Connecticut is seeing the highest COVID test positivity rates and hospitalizations it’s had in months. But with the first official high school sports games just a little over a month away, CIAC Executive Director Glenn Lungarini said the overall plan remains the same.
“We’ll put some final things together before the season starts on the 26th (of August) if there’s some things we have to put out, but right now, we’re planning on full-time, full seasons, state tournaments and on-time starts,” Lungarini said. “We’ve been having discussions with (the Connecticut Department of Health) really throughout. Right now everything is scheduled to start on time.”
The state reported Monday 2.86 percent of COVID-19 tests came back positive over the last seven days. The percentage is the highest it’s been since May and higher than during early-August 2020. A total of 148 people were hospitalized as of Monday due to COVID-19, 32 more than on Friday.
The presence of the COVID-19 vaccines, the lower risk COVID-19 presents to teens, and most sports being played outside however, allowed a spring high school season to take place earlier this year. The 2020 fall sports season had conditioning start and stop in August and games eventually started in October, although without a formal football season.
For this year, the plan is to push forward with some normalcy.
The schedule includes football OTAs (Organized team practice activities) starting on Aug. 12 and first contact practices on Aug. 21. All other fall sports minus some boys golf programs (Aug. 16) begin the preseason on Aug, 26.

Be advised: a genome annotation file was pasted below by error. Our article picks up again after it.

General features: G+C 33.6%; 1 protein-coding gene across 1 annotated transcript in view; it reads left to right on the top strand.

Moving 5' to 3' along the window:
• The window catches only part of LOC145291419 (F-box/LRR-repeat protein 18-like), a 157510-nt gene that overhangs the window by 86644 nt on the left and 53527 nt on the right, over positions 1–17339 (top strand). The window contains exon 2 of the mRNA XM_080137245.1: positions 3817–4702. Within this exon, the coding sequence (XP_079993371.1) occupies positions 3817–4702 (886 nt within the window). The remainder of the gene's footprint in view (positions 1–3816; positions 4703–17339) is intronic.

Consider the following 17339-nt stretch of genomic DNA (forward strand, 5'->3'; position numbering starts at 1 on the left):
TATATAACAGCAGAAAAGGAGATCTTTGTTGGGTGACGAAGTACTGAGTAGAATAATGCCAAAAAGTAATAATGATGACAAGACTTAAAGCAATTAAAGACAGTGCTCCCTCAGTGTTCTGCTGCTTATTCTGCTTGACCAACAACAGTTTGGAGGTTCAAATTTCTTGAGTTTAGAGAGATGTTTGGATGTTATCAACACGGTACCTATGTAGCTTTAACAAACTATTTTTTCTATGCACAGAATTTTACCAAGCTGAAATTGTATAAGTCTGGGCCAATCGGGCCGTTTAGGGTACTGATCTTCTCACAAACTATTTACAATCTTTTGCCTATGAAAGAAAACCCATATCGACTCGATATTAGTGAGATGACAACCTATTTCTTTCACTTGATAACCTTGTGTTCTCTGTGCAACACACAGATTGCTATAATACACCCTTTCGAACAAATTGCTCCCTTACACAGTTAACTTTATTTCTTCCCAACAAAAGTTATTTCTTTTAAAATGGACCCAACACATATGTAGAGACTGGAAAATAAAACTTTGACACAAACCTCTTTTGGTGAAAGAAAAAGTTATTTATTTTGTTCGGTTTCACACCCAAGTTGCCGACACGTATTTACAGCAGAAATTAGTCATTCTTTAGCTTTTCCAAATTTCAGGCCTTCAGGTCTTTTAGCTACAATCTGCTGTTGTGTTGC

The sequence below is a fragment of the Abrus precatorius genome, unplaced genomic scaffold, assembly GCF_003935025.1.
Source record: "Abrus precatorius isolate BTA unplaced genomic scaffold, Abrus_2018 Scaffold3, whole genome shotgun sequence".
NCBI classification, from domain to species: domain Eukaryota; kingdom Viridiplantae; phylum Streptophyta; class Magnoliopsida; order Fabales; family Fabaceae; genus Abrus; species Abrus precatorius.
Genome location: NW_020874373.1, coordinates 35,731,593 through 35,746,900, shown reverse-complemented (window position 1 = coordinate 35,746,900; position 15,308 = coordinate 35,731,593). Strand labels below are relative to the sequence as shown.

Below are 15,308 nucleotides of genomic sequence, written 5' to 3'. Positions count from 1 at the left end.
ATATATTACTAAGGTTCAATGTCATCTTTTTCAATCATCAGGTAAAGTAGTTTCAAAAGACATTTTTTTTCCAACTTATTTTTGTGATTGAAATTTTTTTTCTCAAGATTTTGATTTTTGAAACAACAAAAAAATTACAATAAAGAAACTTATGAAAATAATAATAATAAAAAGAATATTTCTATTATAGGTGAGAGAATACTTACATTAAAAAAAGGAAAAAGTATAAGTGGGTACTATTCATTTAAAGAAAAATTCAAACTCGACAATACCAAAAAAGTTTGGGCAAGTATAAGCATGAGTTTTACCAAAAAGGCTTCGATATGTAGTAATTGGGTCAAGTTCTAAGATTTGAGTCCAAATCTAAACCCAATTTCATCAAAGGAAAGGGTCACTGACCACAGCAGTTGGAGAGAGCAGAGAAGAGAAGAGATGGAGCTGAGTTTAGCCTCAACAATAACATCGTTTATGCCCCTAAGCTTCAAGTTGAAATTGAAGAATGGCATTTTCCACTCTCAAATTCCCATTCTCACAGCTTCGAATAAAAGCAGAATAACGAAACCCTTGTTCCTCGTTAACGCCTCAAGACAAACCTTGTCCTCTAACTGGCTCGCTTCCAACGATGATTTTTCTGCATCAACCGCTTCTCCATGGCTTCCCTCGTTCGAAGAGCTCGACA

Games begin the week of Sept. 9.
Lungarini also said they’ll look at where the COVID numbers are next week and adapt if needed.
The CIAC is not mandating vaccines as a requirement to play, but Lungarini said having more athletes vaccinated would help teams get through the season.
According to the CT.Gov COVID portal, 54.6% of people eligible for vaccinations ages 16-24 are fully vaccinated, and 62.3% have received at least one shot. The numbers for ages 12-15 are 44.3% and 53.2%, respectively.
“The pandemic is still with us,” Lungarini said. “Right now, we’re trying to join the DPH in joint messaging to kids that the surest way to get through a full season and state tournaments is to have as many kids vaccinated as possible. We do encourage athletes who are eligible for vaccinations to get vaccinated.”
— CIAC Sports (@ciacsports) July 23, 2021
Lungarini said the CIAC is looking at continuing mitigation factors it had in place at the end of the spring season, such as masks for players and coaches on the sidelines but not in competition, promoting social distancing, and wearing masks during competition for the indoor sport of boys volleyball.
Last fall, schedules were abbreviated, teams were placed in pods which limited travel, and no state tournaments were held. Masks were not required during outdoor competition, except for players and coaches on the sidelines, but girls volleyball players wore masks during indoor competition.
During the winter, wrestling was canceled, indoor track was minimized to a few random meets and seasons were again shortened for basketball and hockey.
“When you’re in competition, you would not need to wear masks outdoors, but around team events, wear masks,” Lungarini said. “For indoor settings, that’s where we’re still having conversations about whether or not we would need to wear masks when playing volleyball or just around those activities.”
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